Fox News ethics: Fox News was the subject of a couple of big stories this week: The biggest came Monday, when the network announced that it had signed Sarah Palin to a multiyear deal as a contributor. Most of the online commentary has focused on what this move means from Palin’s perspective (if that’s what you’re looking for, the BBC has a good roundup), but I haven’t found much of substance looking at this from the Fox/news media angle. I’m guessing this is for two reasons: Nobody in the world of media-thinkers is surprised that Fox has become a home for another out-of-office Republican, and none of them are taking Fox very seriously from an ethical standpoint in the first place.

Salon founder and blogging expert Scott Rosenberg found this out the frustrating way when he got an apathetic response to his question of how Fox will cover any stories that involve her. As I responded to Rosenberg on Twitter, I think the lack of interest in his question are a fascinating indication of media watchers’ cynicism about Fox’s ethics. It seems to be a foregone conclusion that Fox News would be a shill for Palin regardless of whether she was an employee, simply by virtue of her conservatism. Regardless of whether you think that attitude is justified (I do), it’s sad that that’s the situation we’re in.

Fox News was also involved in a strange chain of events this week that started when The New York Times published a front-page profile of its chief, Roger Ailes. It included some stinging criticism from Rupert Murdoch’s son-in-law, British PR bigwig Matthew Freud. That led to speculation by The Daily Beast’s Lloyd Grove and Murdoch biographer Michael Wolff that Ailes’ days were numbered at Fox, with Wolff actually asserting that Ailes had already been fired. Then the L.A. Times reported that Ailes was still around and had News Corp.’s full support. Um, OK.

Facebook says privacy’s passé: In a short interview last week, Facebook founder Mark Zuckerberg gave a sort-of explanation for Facebook’s sweeping privacy changes last month, one that ReadWriteWeb’s Marshall Kirkpatrick recognized as a dramatic break from the privacy defenses Zuckerberg’s given in the past. Essentially, Kirkpatrick infers, Zuckerberg is saying he considers us to now be living in an age where privacy just doesn’t matter as much to people.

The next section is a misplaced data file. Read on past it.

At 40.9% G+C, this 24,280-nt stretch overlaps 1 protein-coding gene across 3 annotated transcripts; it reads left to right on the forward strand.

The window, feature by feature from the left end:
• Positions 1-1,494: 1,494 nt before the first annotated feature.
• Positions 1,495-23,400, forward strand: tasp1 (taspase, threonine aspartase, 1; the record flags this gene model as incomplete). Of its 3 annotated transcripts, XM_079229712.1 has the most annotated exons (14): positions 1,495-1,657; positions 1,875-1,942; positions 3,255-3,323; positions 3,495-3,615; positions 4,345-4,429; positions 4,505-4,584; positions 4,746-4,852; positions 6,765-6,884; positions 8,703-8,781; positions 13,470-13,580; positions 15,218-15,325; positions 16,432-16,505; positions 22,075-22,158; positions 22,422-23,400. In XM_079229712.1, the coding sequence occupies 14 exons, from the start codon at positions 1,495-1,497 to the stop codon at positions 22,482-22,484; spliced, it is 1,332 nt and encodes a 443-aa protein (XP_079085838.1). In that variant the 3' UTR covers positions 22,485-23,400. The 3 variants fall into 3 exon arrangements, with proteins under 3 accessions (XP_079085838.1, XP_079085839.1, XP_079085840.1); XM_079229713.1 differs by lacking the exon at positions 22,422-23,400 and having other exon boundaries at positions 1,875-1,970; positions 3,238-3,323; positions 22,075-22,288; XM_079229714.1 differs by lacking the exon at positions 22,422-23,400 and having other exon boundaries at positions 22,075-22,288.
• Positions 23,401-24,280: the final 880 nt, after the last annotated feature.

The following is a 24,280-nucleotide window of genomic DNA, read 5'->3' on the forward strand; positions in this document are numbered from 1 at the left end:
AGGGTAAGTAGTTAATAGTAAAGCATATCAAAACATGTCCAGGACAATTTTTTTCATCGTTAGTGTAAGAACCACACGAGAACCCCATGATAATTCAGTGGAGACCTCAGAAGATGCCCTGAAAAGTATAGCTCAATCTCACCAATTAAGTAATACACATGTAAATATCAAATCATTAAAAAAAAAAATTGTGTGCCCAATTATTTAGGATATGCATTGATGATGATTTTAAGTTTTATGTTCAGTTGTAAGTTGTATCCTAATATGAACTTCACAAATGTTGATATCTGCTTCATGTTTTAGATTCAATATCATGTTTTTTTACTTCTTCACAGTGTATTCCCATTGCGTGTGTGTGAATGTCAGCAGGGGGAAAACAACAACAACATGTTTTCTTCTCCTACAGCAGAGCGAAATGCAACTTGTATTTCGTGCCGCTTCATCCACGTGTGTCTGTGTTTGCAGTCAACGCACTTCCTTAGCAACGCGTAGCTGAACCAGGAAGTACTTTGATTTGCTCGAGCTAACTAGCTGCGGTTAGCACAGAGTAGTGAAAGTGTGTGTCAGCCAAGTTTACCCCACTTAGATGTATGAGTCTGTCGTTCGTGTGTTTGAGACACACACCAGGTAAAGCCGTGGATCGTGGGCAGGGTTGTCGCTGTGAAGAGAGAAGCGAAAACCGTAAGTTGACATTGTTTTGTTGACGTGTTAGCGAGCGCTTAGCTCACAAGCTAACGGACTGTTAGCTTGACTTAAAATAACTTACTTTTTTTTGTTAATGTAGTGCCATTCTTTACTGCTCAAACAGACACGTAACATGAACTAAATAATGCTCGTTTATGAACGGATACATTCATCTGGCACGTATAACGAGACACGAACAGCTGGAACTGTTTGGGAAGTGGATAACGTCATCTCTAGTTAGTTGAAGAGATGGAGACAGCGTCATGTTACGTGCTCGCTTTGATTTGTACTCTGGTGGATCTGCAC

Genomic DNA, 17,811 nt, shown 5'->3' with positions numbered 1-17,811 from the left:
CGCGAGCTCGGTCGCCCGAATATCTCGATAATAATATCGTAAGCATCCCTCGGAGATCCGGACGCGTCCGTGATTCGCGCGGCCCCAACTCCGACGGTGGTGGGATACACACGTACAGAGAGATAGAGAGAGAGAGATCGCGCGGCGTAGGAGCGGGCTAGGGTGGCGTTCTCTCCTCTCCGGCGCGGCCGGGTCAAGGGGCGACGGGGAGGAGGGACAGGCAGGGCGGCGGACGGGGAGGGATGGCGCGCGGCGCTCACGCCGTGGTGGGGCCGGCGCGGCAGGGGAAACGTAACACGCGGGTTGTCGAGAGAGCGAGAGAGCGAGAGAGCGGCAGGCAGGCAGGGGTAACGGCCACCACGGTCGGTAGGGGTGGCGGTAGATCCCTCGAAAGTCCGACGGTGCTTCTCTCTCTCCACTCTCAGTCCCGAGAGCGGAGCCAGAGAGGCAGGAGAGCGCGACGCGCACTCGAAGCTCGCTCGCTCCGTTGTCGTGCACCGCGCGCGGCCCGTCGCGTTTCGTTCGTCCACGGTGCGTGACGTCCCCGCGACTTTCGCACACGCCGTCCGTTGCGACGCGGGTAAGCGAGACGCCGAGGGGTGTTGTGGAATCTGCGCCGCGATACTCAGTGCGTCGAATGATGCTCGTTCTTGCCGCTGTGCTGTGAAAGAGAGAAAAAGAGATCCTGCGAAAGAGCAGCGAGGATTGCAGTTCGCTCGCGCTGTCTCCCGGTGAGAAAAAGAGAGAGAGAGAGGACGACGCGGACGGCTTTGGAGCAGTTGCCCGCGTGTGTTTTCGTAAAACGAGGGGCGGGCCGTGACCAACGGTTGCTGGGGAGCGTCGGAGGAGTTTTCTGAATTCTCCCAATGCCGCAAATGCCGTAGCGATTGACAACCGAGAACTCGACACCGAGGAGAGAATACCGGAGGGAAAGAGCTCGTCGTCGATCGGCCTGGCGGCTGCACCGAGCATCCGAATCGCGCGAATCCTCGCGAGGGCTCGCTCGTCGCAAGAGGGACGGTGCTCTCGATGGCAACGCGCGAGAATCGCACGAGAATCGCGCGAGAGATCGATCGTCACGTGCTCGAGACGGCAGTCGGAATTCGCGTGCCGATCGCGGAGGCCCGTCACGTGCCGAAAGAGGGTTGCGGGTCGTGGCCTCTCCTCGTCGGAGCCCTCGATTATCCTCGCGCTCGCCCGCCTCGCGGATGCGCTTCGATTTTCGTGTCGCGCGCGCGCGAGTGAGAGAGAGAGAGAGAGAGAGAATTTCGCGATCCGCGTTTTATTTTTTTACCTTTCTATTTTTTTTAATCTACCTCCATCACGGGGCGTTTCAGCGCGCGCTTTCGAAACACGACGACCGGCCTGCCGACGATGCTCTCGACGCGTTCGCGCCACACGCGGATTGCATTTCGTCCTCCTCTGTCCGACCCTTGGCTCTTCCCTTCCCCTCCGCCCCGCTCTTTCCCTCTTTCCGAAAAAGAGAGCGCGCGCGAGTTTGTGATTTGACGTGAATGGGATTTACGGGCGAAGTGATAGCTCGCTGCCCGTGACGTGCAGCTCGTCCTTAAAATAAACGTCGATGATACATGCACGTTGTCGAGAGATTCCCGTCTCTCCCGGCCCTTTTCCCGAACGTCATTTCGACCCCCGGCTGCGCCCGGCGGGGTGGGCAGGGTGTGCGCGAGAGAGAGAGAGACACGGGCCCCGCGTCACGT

Kirkpatrick and The Huffington Post’s Craig Kanalley give two spirited rebuttals, and over at the social media hub Mashable, Vadim Lavrusik says journalists should be worried about Facebook’s changes, too. Meanwhile, Advertising Age media critic Simon Dumenco argues that we’re not getting enough out of all the information we’re feeding Facebook and Twitter.

Reading roundup: These last few items aren’t attached to any big media-related conversations from this week, but they’re all worth a close read. First, in the Online Journalism Review, Robert Niles made the bold argument that there is no revenue model for journalism. Steve Buttry filed a point-by-point rebuttal, and the two traded counterpoints in the comments of each other’s posts. It’s a good debate to dive into.

Second, Alan Mutter, an expert on the business side of the news industry, has a sharp two-part post crunching the numbers to find out how long publishers can afford to keep their print products going. He considers a few scenarios and concludes that “some publishers may not be able to sustain print products for as long as demand holds out.”

And finally, Internet freedom writer and activist Cory Doctorow explains the principle “close enough for rock ‘n’ roll,” and how it needs to drive our new-media experimentation. It’s a smart, optimistic yet grounded look at the future of innovation, and I like its implications for the future of journalism.

Photo of Sarah Palin by The NewsHour used under a Creative Commons license.

Older posts are this way If this message doesn't go away, click anywhere on the page to continue loading posts.
Could not load more posts
Maybe Soup is currently being updated? I'll try again automatically in a few seconds...
Just a second, loading more posts...
You've reached the end.

Don't be the product, buy the product!

Schweinderl